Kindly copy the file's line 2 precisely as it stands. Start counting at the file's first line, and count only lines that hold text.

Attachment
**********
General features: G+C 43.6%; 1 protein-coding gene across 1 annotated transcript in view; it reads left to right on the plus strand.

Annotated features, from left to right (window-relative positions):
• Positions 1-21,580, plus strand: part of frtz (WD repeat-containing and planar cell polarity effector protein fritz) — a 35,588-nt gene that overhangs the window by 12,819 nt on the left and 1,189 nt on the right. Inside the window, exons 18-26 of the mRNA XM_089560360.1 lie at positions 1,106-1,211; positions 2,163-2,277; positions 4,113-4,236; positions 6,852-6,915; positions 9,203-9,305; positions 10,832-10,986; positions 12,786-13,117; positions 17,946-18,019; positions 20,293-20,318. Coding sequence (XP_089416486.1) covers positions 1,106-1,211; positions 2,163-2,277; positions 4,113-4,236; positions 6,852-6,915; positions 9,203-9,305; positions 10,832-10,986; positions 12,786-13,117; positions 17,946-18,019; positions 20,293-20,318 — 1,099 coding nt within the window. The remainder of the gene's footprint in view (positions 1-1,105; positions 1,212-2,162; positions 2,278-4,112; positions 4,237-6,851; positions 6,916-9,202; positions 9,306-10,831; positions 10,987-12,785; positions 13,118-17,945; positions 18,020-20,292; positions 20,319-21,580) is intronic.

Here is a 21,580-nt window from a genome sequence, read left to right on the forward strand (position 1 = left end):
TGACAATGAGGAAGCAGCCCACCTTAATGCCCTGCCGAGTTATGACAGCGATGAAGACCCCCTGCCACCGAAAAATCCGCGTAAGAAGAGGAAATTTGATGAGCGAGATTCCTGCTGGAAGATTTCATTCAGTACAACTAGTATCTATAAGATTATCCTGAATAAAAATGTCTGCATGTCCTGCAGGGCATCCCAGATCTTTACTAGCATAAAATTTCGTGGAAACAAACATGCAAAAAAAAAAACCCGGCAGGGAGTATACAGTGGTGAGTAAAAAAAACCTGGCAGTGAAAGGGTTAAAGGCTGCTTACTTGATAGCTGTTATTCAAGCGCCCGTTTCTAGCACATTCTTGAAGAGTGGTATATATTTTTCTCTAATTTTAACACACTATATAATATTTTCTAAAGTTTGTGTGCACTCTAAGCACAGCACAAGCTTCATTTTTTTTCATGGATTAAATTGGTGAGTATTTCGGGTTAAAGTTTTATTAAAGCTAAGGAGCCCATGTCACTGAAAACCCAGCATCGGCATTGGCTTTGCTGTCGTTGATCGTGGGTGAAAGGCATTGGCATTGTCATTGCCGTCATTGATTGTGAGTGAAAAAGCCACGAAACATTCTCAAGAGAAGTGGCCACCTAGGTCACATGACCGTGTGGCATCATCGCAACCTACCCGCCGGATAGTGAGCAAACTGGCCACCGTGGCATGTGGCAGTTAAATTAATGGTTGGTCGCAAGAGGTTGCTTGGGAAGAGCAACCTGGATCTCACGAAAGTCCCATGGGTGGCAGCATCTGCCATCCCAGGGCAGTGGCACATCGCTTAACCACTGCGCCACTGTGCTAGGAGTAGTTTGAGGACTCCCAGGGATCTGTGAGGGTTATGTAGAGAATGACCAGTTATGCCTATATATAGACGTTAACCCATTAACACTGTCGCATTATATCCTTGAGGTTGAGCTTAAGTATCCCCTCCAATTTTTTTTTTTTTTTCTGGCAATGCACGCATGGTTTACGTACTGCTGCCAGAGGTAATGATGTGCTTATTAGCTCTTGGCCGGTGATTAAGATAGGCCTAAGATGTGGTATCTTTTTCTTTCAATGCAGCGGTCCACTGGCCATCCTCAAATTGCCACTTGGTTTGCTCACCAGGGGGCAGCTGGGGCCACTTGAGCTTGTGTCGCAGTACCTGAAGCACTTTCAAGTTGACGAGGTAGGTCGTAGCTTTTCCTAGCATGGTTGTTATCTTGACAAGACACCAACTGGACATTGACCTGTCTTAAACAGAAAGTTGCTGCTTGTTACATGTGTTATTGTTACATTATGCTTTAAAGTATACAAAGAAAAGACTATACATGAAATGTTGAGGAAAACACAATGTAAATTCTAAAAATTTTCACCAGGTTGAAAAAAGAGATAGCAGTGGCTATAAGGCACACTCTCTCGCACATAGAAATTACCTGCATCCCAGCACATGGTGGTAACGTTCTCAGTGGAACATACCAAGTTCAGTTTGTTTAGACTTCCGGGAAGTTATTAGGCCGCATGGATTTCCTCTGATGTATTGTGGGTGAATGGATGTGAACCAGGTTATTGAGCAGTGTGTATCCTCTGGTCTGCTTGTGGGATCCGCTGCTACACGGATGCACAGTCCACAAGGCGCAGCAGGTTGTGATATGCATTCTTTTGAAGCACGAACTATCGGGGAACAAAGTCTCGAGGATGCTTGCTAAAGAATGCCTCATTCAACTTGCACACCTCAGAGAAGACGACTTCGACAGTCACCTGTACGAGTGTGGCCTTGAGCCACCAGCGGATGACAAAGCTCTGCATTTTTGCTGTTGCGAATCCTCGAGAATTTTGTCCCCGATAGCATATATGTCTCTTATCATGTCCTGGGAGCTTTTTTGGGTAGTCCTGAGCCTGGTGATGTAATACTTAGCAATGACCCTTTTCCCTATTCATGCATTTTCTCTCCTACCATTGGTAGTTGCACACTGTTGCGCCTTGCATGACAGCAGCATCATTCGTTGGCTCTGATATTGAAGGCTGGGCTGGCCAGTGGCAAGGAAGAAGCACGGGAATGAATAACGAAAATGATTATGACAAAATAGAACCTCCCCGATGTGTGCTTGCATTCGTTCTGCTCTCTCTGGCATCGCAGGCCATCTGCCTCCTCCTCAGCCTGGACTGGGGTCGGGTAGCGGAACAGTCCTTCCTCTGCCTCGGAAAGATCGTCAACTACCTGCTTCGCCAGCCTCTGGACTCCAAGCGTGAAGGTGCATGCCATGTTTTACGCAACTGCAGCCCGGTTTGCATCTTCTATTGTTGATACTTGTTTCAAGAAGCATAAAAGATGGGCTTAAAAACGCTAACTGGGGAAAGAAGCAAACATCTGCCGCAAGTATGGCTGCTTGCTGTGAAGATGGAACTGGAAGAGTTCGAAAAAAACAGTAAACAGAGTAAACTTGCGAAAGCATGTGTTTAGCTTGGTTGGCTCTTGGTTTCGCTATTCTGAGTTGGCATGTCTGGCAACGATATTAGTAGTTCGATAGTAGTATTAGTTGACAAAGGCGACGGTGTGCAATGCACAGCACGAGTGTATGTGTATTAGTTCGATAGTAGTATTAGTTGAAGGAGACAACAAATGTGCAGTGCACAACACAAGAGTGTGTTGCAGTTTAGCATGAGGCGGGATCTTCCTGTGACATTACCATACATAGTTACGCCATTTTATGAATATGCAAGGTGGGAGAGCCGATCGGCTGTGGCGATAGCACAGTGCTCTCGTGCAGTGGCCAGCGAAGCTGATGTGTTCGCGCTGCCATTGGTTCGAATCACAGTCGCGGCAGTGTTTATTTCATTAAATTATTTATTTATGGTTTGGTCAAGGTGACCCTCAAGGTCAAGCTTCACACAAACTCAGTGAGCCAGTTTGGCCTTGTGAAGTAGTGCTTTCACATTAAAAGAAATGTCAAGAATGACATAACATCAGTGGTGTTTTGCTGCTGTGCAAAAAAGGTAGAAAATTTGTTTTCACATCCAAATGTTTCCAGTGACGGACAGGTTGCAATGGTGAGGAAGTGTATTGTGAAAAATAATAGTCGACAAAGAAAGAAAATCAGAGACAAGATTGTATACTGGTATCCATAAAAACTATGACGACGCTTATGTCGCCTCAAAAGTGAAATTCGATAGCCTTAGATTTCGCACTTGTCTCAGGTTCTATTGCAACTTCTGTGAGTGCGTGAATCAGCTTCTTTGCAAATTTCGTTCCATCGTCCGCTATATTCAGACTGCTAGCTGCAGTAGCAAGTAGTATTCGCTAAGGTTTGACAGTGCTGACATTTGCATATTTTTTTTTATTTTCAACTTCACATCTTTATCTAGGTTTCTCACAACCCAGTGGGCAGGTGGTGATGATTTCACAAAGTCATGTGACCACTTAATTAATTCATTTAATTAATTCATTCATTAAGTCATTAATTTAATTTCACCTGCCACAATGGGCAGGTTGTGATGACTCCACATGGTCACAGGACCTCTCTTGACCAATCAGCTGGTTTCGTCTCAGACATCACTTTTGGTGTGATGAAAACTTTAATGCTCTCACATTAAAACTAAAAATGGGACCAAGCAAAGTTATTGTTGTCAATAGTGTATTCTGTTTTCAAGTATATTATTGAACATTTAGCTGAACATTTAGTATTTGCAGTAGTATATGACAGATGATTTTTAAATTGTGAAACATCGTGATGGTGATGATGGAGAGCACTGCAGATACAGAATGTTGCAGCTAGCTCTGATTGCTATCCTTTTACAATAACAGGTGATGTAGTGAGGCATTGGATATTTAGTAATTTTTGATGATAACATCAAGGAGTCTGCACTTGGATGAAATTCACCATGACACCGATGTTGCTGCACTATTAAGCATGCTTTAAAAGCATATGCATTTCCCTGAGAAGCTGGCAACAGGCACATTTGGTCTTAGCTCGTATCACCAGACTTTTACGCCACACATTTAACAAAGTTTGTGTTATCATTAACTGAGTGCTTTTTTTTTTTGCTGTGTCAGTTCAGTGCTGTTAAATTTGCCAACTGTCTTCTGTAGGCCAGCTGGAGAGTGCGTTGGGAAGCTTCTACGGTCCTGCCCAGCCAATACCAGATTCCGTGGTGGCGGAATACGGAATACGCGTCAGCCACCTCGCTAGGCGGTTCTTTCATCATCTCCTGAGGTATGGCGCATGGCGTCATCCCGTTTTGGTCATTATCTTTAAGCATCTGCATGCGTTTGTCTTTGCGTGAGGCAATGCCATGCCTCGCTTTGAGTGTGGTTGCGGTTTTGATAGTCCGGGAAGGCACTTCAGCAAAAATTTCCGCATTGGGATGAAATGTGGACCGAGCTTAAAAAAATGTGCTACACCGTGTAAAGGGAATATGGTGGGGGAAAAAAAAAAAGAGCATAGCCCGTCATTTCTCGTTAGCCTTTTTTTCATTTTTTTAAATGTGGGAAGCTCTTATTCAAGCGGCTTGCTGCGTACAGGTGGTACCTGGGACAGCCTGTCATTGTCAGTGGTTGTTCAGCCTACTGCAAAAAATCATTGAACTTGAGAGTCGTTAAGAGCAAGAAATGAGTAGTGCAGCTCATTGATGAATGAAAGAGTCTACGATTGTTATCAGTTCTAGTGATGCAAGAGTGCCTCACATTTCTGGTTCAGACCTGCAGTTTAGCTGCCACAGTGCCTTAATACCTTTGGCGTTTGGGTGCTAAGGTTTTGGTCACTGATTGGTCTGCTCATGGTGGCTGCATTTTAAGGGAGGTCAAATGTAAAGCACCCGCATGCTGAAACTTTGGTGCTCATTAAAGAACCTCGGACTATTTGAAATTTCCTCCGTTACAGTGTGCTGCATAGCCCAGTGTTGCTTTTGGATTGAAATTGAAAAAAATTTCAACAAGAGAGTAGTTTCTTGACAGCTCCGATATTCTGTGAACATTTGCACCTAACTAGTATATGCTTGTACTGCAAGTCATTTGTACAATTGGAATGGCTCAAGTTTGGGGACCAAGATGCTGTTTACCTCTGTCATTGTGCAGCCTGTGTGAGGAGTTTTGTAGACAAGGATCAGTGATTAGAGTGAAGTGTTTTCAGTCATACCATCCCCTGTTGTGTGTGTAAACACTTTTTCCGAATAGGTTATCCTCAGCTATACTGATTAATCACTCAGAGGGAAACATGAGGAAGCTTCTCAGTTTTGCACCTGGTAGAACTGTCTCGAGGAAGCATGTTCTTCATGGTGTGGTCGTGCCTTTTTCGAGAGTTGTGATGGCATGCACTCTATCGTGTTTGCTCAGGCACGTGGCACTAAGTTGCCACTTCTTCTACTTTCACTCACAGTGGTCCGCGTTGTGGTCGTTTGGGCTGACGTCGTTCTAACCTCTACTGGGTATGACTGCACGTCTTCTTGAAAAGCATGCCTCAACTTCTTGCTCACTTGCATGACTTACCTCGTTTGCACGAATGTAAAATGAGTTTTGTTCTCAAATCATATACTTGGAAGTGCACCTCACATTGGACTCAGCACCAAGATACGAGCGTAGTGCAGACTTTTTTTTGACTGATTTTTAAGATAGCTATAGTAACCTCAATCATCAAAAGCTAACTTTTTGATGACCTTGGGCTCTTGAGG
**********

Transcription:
Annotated features, from left to right (window-relative positions):